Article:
It’s the recent surge of female participation in Canada that pushed Vans Global Marketing Director Bobby Gascon to finally include women at every VPS stop. He explained that encouraging this participation was key for this year’s Montreal event.

“I have a sweet spot for what we’ve been able to achieve with women and to see the level from the first events we’ve done in 2015 to how some of them are so good today, how much they’ve excelled and performed and the field is growing,” said Gascon. “You can already kind of see the legacy for skateboarding’s future and how it’s growing and prospering for women. For me, that’s the biggest achievement.”

Lizzie Armanto, Yndiara Asp and Jordyn Barratt

Equal participation and recognition was also a key in the new Vans Bowl itself. Gascon said the previous location at Hastings Bowl in Vancouver was built at a time where women were less involved, thus designed with a strictly male perspective.

“This is a VPS certified course, where it’s a key even playing field,” he says. “Women are as impressive as the men, the park is designed accordingly where we have both women and men approving the designs before we go into final production.”

While Montreal is only now getting state of the art skateparks, it has been named one of the best skate cities in Canada for quite some time.

Calgary-born Riley Boland has been a competitor is VPS for a number of years, and a known face in skateboarding around the world. Montreal, however, holds his highest praise.

“I love Montreal, it’s the best skate city to me. The scene, the people. It’s a tighter scene, you can skate anywhere and there’s people around,” says Boland. “I’m excited that [this bowl is] permanent. Obviously Hastings is always there, but these bowls usually when you skate them they’re just temporary. This one’s forever.”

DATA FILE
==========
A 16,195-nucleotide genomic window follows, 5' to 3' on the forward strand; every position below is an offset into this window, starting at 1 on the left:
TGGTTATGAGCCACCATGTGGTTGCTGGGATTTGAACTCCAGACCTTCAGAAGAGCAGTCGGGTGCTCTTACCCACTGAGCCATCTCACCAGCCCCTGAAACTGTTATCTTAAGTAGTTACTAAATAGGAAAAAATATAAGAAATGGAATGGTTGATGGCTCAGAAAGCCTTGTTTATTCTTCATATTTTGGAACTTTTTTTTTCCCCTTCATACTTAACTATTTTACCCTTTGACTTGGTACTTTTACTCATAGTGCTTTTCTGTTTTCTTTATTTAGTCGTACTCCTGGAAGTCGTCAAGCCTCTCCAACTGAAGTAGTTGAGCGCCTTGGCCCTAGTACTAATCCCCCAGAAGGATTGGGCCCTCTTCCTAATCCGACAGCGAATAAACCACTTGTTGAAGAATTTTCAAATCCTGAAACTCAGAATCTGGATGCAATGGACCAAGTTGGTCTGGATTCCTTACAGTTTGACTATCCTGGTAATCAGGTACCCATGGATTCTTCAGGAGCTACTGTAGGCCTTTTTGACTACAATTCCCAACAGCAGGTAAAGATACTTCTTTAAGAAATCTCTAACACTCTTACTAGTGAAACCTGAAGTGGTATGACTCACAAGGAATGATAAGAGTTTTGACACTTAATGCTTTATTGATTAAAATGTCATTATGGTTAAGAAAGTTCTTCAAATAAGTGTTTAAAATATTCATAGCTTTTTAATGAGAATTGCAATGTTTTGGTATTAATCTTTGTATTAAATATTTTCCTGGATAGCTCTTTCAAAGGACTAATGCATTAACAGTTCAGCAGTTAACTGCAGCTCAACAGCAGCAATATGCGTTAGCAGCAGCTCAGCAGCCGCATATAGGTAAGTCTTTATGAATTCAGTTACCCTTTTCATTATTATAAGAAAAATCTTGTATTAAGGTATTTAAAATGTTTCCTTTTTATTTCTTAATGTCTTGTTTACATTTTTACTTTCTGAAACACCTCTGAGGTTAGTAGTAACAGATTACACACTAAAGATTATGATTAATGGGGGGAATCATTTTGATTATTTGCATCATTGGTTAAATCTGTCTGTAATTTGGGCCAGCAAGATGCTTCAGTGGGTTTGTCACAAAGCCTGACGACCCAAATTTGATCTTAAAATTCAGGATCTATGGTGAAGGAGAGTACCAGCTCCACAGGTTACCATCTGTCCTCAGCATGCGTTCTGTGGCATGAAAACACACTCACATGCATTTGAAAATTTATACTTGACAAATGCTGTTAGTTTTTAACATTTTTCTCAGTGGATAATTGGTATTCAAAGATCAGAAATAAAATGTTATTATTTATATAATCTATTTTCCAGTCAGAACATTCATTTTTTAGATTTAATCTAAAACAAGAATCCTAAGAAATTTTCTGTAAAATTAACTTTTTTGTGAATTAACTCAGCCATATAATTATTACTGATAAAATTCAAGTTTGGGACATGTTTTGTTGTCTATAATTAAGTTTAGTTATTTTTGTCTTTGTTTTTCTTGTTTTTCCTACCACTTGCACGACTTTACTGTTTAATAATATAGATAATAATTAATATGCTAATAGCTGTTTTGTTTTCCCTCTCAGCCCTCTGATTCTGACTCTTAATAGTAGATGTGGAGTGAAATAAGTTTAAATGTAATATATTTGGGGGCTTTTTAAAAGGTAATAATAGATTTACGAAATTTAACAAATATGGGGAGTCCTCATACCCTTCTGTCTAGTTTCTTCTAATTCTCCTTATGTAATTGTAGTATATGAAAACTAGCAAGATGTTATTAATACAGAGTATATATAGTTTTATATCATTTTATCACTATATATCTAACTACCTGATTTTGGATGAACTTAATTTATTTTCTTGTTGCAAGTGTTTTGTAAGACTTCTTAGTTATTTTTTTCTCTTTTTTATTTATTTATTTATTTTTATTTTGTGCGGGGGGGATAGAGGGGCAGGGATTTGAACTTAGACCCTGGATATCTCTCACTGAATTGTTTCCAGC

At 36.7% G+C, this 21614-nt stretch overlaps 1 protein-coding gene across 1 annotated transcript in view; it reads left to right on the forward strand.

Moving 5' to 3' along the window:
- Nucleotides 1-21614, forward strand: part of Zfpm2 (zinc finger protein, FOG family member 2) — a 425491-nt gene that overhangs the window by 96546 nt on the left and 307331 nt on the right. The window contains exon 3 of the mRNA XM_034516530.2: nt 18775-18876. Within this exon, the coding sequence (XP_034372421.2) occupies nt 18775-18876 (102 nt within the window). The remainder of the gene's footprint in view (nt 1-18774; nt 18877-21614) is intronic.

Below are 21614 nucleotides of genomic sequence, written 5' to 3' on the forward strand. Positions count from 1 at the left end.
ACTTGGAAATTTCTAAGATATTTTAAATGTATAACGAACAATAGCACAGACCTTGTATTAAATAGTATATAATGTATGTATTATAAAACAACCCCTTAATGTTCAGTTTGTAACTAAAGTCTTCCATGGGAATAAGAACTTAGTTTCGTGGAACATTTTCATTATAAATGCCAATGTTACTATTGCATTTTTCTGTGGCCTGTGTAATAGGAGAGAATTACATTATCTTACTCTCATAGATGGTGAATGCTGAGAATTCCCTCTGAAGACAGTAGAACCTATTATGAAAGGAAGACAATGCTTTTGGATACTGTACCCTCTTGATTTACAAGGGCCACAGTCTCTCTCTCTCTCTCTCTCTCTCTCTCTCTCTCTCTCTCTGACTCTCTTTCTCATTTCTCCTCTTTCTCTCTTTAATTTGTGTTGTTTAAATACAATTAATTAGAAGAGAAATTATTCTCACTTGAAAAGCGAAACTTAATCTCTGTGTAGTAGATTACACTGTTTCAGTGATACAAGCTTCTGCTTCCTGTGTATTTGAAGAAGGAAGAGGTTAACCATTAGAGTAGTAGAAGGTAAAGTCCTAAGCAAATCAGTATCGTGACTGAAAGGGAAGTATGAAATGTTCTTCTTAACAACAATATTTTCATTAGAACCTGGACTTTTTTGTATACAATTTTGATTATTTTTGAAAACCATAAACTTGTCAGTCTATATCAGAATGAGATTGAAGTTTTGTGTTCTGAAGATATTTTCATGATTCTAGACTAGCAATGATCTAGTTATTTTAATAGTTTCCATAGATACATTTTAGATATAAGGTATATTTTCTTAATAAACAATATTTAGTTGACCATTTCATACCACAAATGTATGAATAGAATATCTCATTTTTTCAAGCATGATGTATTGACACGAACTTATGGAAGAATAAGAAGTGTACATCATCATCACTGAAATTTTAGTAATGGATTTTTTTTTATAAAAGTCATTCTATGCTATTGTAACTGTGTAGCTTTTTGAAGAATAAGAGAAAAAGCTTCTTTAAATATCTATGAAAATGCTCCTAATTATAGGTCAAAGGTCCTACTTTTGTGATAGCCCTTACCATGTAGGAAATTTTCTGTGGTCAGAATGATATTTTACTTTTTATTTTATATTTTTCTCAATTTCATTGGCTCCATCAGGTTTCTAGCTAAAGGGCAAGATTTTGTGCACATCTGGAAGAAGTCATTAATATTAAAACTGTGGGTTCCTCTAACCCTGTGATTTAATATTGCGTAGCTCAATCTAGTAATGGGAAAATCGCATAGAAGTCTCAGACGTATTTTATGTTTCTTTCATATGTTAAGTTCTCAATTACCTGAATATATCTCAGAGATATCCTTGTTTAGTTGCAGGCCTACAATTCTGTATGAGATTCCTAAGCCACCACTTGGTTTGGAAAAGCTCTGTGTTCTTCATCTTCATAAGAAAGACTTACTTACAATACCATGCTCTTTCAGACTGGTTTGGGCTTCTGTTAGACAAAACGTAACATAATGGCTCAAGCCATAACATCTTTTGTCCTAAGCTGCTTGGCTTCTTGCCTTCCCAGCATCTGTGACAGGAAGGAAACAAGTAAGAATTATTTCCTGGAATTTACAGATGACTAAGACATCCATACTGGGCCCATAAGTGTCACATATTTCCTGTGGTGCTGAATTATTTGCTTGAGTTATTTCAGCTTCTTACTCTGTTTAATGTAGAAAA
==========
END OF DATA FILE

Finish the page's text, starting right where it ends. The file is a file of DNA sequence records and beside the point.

For all the competitors, the new bowl meant a new terrain to figure out, leaving out any chance for a familiarity advantage.

Pedro Barros, who has now taken home first place at the Canadian VPS stop for three consecutive years, says he just wanted to have a good time. After an impressive run by Cory Juneau, Barros needed a major score to surpass Juneau in the standings. But instead, took the opportunity to have the most fun he could on his last run.

“When you’re out skating with your friends having a good time, it’s usually about that and the results are usually consequences. I was already pretty satisfied thinking Cory [Juneau] won the contest today because his run was insane,” says Barros. “So I kind of just got in my last run like ‘whatever, all or nothing here, second’s good enough for me, or third.’ I’m really stoked I got to be here in Canada another time and have a good time with my friends and walk out with the first place, which is insane.”

Pedro Barros

In the end, Pedro Barros was followed by Cory Juneau in second and Tristan Rennie in third. Sharing the first place podium for the women was Yndiara Asp, Lizzie Armanto came in second, and Jordyn Barratt finished third.

Tristan Rennie, Cory Juneau and Pedro Barros

Barros was beaming, continuing to skate the new bowl with the other competitors once the event was over. After changing his shirt a few times, he took a break from skating and praised the Canadian skate scene, noting that if it wasn’t so cold, he would move here. “Canada has an insane vibe. The people still have a really good energy and they bring that out when they’re here cheering on. This park came out amazing.” ■